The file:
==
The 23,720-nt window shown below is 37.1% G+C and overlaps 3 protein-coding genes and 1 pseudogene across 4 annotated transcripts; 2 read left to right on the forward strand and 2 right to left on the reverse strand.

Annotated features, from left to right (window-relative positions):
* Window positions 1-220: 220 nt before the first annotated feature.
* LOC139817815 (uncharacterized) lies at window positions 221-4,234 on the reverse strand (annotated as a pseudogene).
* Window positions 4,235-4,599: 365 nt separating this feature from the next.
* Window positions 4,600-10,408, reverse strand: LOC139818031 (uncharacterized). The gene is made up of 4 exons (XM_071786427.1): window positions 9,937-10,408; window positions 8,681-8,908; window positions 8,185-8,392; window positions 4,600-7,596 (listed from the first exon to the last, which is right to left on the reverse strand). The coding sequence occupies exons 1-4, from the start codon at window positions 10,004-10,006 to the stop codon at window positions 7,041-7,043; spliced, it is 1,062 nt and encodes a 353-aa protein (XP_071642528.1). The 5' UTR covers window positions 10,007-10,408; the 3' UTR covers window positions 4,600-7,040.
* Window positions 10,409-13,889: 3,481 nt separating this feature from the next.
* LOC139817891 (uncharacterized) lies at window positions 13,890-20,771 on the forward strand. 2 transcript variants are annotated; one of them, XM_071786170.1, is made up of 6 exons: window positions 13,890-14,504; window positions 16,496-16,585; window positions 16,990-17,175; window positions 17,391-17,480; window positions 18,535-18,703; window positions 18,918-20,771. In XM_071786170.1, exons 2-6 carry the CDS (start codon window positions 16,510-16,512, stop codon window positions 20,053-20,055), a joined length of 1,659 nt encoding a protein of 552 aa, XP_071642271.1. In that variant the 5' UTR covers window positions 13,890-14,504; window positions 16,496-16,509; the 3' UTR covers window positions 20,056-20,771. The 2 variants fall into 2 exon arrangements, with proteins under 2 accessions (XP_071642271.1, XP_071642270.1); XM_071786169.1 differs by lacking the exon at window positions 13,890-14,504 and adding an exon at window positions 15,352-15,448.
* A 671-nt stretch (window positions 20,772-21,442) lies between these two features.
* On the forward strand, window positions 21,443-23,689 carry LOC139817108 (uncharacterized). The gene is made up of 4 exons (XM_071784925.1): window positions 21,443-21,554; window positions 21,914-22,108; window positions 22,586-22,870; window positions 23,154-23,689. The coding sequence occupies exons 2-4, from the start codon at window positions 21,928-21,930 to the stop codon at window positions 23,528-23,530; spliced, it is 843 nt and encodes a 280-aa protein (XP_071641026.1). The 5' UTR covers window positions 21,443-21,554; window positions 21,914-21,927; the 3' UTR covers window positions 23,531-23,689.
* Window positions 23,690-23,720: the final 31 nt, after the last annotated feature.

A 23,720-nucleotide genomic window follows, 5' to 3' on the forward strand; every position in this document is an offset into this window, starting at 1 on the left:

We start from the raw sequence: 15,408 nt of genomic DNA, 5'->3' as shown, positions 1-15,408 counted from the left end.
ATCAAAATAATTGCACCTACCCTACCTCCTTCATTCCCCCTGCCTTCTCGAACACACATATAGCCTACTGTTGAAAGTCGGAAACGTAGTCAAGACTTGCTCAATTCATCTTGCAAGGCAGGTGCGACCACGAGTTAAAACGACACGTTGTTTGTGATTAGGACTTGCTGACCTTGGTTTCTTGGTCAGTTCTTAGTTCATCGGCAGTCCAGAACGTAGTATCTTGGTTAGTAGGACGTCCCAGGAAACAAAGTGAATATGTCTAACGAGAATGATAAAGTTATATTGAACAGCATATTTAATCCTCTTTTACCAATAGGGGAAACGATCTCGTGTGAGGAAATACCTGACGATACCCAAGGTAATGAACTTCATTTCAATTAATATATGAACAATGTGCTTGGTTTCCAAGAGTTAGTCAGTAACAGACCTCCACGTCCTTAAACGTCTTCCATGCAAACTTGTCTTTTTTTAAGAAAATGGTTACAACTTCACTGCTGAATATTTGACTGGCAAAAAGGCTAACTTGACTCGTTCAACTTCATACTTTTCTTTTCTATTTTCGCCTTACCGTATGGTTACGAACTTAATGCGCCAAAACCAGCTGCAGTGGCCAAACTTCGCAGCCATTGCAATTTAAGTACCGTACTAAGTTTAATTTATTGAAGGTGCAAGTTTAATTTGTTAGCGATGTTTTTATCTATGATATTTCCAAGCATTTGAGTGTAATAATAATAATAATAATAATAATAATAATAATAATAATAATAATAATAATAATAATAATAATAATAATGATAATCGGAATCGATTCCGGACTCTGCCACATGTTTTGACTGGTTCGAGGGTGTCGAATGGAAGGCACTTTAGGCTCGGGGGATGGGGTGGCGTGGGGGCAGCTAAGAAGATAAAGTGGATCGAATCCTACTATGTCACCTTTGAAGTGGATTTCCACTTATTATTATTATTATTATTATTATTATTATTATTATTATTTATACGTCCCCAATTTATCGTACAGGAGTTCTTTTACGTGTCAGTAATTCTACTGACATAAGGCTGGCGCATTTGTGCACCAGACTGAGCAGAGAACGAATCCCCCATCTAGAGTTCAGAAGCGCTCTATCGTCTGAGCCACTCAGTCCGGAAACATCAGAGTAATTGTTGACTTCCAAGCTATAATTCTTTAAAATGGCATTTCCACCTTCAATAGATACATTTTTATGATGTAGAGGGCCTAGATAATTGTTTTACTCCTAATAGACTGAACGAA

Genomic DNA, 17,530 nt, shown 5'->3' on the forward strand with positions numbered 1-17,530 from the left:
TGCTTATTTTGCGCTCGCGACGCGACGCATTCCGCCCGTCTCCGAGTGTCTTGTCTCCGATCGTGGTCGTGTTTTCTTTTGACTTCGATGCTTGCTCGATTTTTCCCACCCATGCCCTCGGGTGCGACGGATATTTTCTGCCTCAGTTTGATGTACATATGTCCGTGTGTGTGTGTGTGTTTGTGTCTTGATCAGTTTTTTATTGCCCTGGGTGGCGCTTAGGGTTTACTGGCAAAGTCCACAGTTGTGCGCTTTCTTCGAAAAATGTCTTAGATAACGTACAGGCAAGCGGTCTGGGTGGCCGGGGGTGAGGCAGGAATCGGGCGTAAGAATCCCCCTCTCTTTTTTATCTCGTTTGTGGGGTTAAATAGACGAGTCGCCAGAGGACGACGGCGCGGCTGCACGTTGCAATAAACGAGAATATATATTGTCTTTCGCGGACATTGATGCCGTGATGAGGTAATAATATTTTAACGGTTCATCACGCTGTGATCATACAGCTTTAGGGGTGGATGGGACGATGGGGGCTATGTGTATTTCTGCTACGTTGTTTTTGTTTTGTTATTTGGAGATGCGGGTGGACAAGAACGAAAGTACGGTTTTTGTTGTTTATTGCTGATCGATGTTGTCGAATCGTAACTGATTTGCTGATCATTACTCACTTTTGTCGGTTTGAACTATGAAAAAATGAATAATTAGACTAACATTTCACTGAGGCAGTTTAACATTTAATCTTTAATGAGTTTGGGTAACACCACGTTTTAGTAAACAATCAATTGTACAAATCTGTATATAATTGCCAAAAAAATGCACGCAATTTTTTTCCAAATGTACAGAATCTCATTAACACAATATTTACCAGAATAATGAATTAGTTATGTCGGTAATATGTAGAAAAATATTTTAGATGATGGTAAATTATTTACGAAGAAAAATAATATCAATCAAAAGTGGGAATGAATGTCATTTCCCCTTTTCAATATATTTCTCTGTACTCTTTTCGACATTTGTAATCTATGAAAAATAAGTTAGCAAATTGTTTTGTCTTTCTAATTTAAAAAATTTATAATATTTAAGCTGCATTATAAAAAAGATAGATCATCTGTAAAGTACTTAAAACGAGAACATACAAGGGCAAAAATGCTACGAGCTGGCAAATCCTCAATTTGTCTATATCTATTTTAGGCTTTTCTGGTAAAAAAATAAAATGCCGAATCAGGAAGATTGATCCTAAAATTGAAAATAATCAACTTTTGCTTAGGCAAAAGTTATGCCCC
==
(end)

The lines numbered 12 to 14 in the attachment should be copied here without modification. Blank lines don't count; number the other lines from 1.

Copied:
A 23,720-nucleotide genomic window follows, 5' to 3' on the forward strand; every position in this document is an offset into this window, starting at 1 on the left:

We start from the raw sequence: 15,408 nt of genomic DNA, 5'->3' as shown, positions 1-15,408 counted from the left end.
ATCAAAATAATTGCACCTACCCTACCTCCTTCATTCCCCCTGCCTTCTCGAACACACATATAGCCTACTGTTGAAAGTCGGAAACGTAGTCAAGACTTGCTCAATTCATCTTGCAAGGCAGGTGCGACCACGAGTTAAAACGACACGTTGTTTGTGATTAGGACTTGCTGACCTTGGTTTCTTGGTCAGTTCTTAGTTCATCGGCAGTCCAGAACGTAGTATCTTGGTTAGTAGGACGTCCCAGGAAACAAAGTGAATATGTCTAACGAGAATGATAAAGTTATATTGAACAGCATATTTAATCCTCTTTTACCAATAGGGGAAACGATCTCGTGTGAGGAAATACCTGACGATACCCAAGGTAATGAACTTCATTTCAATTAATATATGAACAATGTGCTTGGTTTCCAAGAGTTAGTCAGTAACAGACCTCCACGTCCTTAAACGTCTTCCATGCAAACTTGTCTTTTTTTAAGAAAATGGTTACAACTTCACTGCTGAATATTTGACTGGCAAAAAGGCTAACTTGACTCGTTCAACTTCATACTTTTCTTTTCTATTTTCGCCTTACCGTATGGTTACGAACTTAATGCGCCAAAACCAGCTGCAGTGGCCAAACTTCGCAGCCATTGCAATTTAAGTACCGTACTAAGTTTAATTTATTGAAGGTGCAAGTTTAATTTGTTAGCGATGTTTTTATCTATGATATTTCCAAGCATTTGAGTGTAATAATAATAATAATAATAATAATAATAATAATAATAATAATAATAATAATAATAATAATAATAATAATGATAATCGGAATCGATTCCGGACTCTGCCACATGTTTTGACTGGTTCGAGGGTGTCGAATGGAAGGCACTTTAGGCTCGGGGGATGGGGTGGCGTGGGGGCAGCTAAGAAGATAAAGTGGATCGAATCCTACTATGTCACCTTTGAAGTGGATTTCCACTTATTATTATTATTATTATTATTATTATTATTATTATTATTTATACGTCCCCAATTTATCGTACAGGAGTTCTTTTACGTGTCAGTAATTCTACTGACATAAGGCTGGCGCATTTGTGCACCAGACTGAGCAGAGAACGAATCCCCCATCTAGAGTTCAGAAGCGCTCTATCGTCTGAGCCACTCAGTCCGGAAACATCAGAGTAATTGTTGACTTCCAAGCTATAATTCTTTAAAATGGCATTTCCACCTTCAATAGATACATTTTTATGATGTAGAGGGCCTAGATAATTGTTTTACTCCTAATAGACTGAACGAA